CAPE TOWN (Reuters) - Player welfare concerns, unclear COVID-19 restrictions and potential difficulties in securing overseas-based players were the key factors in pulling the Springboks out of this year’s Rugby Championship, South Africa Rugby said on Friday.
The world champions will go the course of 2020 without playing a test after withdrawing from the competition in Australia, which is now a tri-series between the hosts, New Zealand and Argentina.
Top of the list of concerns was a lack of game-time for players, with the South African domestic season only kicking off this past weekend after 29 weeks without competitive action.
“We worked out that the players needed a minimum of 400 minutes of game-time before they could be ready for a test match,” director of rugby Rassie Erasmus said in a statement.
“The overseas-based players had started playing before us and they would have been getting close to that.
“But many of those have had COVID outbreaks (at their clubs) which has interrupted the planning. The Japan-based players haven’t played any rugby at all.”
SA Rugby Chief Executive Jurie Roux also pointed to the complexities of securing the 24 overseas-based players that had been in line for selection.
“Players in England, Ireland, France and Japan are subject to differing local regulations and travel protocols and potentially imminent renewed lockdowns in some territories,” he said.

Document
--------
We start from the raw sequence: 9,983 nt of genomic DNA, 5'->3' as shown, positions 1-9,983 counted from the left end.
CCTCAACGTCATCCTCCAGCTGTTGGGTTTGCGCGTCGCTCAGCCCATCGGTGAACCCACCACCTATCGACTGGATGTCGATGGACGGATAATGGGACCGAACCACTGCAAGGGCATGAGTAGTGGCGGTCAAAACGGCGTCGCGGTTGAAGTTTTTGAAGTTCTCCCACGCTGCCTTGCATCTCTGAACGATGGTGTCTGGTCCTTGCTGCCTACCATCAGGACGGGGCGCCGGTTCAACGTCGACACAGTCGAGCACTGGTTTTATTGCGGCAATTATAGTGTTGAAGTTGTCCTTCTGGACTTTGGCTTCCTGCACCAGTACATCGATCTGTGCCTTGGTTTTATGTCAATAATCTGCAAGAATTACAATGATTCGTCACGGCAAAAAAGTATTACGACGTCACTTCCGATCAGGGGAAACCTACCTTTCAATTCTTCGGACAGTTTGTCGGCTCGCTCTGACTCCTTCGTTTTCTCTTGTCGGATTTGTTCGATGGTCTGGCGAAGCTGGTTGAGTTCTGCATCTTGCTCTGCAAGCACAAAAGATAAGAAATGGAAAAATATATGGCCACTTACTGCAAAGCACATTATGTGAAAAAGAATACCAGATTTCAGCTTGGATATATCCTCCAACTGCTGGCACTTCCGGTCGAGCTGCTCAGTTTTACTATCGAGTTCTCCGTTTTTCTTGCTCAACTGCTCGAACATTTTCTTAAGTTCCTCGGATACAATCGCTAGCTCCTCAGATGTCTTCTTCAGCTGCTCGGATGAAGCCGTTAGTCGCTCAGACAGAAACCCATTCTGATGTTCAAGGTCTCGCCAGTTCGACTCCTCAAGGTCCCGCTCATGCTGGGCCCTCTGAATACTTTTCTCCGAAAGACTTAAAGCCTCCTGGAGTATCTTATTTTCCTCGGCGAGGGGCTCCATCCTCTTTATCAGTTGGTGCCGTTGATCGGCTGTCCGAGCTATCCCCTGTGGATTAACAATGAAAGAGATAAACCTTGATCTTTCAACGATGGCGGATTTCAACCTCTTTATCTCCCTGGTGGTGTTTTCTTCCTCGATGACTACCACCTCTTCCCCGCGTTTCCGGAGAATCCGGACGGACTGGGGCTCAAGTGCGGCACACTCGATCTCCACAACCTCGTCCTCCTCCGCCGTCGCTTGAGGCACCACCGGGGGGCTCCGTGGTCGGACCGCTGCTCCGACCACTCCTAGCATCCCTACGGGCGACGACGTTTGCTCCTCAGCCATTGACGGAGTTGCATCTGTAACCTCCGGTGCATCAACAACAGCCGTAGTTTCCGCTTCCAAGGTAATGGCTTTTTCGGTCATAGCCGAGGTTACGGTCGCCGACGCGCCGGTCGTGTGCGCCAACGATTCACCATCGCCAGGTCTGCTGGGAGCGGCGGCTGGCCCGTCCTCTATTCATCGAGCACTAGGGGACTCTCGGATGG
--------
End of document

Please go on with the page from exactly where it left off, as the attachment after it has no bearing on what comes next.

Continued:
“It was unclear when they would be able to become functioning members of the Springbok squad in Australia.”
With the bulk of their World Cup winning squad now based at clubs outside of South Africa, Roux says their absence would have left a shadow squad in Australia.
“The impact on our planning was profound and took us to a bottom line that we could not in fairness commit to being able to compete,” he added.
There was also a lack of clarity as to whether players would have been allowed to leave South Africa’s shores as current COVID-19 protocols stipulate that national teams may not take part in international competitions abroad.
The financial fall-out from the decision to withdraw will be dire for SA Rugby, who have already asked players and staff to take pay-cuts in a year when they are reducing costs by R1.2-billion ($72.14 million).
“It seems impossible that the Springboks won’t play a test in 2020, but public health and safety have been the primary concern and we have been collateral damage like so many businesses,” Roux said.
“All we can do now is enjoy our domestic competitions and find ways to be ready for the arrival of the British & Irish Lions in (July) 2021.”
Editing by Peter Rutherford
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